La Terra trema (Luchino Visconti)
They Live by Night (Nicholas Ray)
The Three Musketeers (George Sidney)
The Treasure of the Sierra Madre (John Huston)
Unfaithfully Yours (Preston Sturges)
When My Baby Smiles at Me (Walter Lang)
Woman (Keisuke Kinos***a)
Women of the Night (Kenji Mizoguchi)
Yellow Sky (William A. Wellman)

And here's some of the major shorts from the year, all animated except for the Antonioni:

Back Alley Oproar (Friz Freleng)
Buccaneer Bunny (Friz Freleng)
Bigs Bunny Rides Again (Friz Freleng)
The Cat That Hated People (Tex Avery)
Drip Dippy Donald (Jack King)
A Feather in His Hare (Chuck Jones)
The Foghorn Leghorn (Robert McKimson)
Gorilla My Dreams (Robert McKimson)
Haredevil Hare (Chuck Jones)
Hop, Look and Listen (Robert McKimson)
Inferior Decorator (Jack Hannah)
Kitty Foiled (William Hanna & Joseph Barbera)
The Little Orphan (William Hanna & Joseph Barbera)
Little ‘Tinker (Tex Avery)
Lucky Ducky (Tex Avery)
Mickey and the Seal (Charles Nichols)
Mickey Down Under (Charles Nichols)
Mouse Cleaning (William Hanna & Joseph Barbera)
Mouse Wreckers (Chuck Jones)
My Bunny Lies over the Sea (Chuck Jones)
N.U. (Michelangelo Antonioni)
Old Rockin’ Chair Tom (William Hanna & Joseph Barbera)
Professor Tom (William Hanna & Joseph Barbera)
Rudolph the Red-Nosed Reindeer (Max Fleischer)
Scaredy Cat (Chuck Jones)
Soup’s On (Jack Hannah)
Tea for Two Hundred (Jack Hannah)
Three for Breakfast (Jack Hannah)
The Truce Hurts (William Hanna & Joseph Barbera)
What Makes Daffy Duck (Arthur Davis)
My unending quest to review all 554 Best Picture Nominees: https://gamefaqs.gamespot.com/boards/227-movies-at-the-theater/77413506

User Info: wallmasterz

2 months ago#3
It's seriously fun reading your intros and these notable film lists. You do a great job!!

I'm not going to participate but I will be eagerly following along.
I need to update my signature.

User Info: Step_In

2 months ago#4
I've only seen eight (!) films from this year so I have a lot of catching up to do. Looking forward to it.
Suspect is hatless! Repeat, hatless!

User Info: BigLargeHuge

2 months ago#5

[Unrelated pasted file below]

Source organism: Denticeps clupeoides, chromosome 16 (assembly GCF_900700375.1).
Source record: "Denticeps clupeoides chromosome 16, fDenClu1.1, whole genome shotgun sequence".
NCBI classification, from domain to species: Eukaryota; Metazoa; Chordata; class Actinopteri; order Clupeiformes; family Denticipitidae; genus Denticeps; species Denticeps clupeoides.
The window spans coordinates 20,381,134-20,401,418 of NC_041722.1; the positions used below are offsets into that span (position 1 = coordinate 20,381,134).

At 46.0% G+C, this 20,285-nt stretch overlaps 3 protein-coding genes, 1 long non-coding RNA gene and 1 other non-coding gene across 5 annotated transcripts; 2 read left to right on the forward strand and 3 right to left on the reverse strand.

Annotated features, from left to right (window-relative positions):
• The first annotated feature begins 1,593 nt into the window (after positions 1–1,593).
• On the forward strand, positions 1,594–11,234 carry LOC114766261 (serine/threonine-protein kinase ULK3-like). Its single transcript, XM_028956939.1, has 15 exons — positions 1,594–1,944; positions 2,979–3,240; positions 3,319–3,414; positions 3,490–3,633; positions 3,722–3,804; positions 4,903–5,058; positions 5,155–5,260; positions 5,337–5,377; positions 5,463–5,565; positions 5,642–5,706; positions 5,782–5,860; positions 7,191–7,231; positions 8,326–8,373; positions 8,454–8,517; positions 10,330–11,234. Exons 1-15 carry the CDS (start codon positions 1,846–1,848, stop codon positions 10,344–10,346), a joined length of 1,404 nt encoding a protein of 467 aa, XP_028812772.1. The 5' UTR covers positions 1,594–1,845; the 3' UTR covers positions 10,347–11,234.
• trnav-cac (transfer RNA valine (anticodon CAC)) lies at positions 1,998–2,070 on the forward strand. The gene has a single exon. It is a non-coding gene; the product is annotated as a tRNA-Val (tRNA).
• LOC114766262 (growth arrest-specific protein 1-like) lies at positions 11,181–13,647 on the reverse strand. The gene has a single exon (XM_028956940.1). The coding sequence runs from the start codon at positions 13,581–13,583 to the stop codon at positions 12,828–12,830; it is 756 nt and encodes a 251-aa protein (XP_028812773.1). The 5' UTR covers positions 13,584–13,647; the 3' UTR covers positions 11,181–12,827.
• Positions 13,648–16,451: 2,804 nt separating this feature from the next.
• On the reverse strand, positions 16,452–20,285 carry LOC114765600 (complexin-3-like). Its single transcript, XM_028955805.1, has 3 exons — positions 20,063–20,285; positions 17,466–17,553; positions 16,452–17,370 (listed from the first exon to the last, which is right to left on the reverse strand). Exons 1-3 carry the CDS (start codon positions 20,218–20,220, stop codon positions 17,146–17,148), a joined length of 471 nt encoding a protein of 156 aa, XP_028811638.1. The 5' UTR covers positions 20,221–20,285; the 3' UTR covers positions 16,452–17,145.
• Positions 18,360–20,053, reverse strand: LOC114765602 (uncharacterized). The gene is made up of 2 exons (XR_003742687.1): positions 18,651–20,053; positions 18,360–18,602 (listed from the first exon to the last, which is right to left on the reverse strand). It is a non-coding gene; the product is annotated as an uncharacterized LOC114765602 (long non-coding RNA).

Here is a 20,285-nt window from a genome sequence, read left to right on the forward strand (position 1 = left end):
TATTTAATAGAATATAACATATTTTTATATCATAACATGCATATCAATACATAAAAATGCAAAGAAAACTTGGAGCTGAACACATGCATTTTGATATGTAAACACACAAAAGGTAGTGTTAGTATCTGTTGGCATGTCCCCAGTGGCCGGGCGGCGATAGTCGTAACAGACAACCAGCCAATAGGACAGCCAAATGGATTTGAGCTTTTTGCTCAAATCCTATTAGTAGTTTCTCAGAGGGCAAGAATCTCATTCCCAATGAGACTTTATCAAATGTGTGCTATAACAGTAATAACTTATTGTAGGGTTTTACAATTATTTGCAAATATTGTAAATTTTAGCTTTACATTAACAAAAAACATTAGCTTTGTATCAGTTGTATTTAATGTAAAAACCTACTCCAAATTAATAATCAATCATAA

Yeah, great job smark. An introductory post that also serves as a helpful resource. I’ve seen 70+ from this year, but some of my biggest blindspots (Germany Year Zero, A Hen in the Wind, friggin’ Hamlet) are on the Criterion Channel, so that’s cool. And I’m really looking forward to just rewatching a bunch of masterpieces.

But the first two movies I watched for this thing were western spoofs, Two Guys from Texas and The Dude Goes West. Neither of them are on your list of significant films from 1948. Which is as it should be. They’re not significant.

Off the top of my head, I think my two favorite Looney Tunes from this year are Haredevil Hare and Scaredy Cat. But that could just be my Chuck Jones bias showing. I’m looking forward to rewatching a bunch of those too.
(edited 2 months ago)

User Info: rockus

2 months ago#6
I've seen 32 or 33 and the criterion channel has a few I haven't seen yet. Great list of notable stuff too. There are 40 some on there I can try to get around to if I can. I'll have to keep an eye out on TCM to see if they air any. And start checking thr library too.

It's a great year though. The worst thing I've seen is On an Island with You, and that I just watched a week or so ago. Wanted to get a head start so I watched that and Moonrise. Moonrise was at least great though. And leaves the Criterion Channel at the end of the month so dont miss out on it.
(edited 2 months ago)

User Info: BigLargeHuge

2 months ago#7
Road House has got a few problems, the most superficial of which is that the movie needs you to believe that Ida Lupino is both the most beautiful woman in the world and the most compelling singer in the world. She’s neither. Lupino was a super cool lady and I’m sure she relished playing the bombshell role for a change, but I didn’t buy the movie’s wonky sales pitch that she’s supposed to be sending all these men into a tizzy like she’s Rita Hayworth or Ava Gardner. She’s like a Milwaukee 8 rather than a Hollywood 10, you know? My eye kept wandering over to poor neglected Celeste Holm.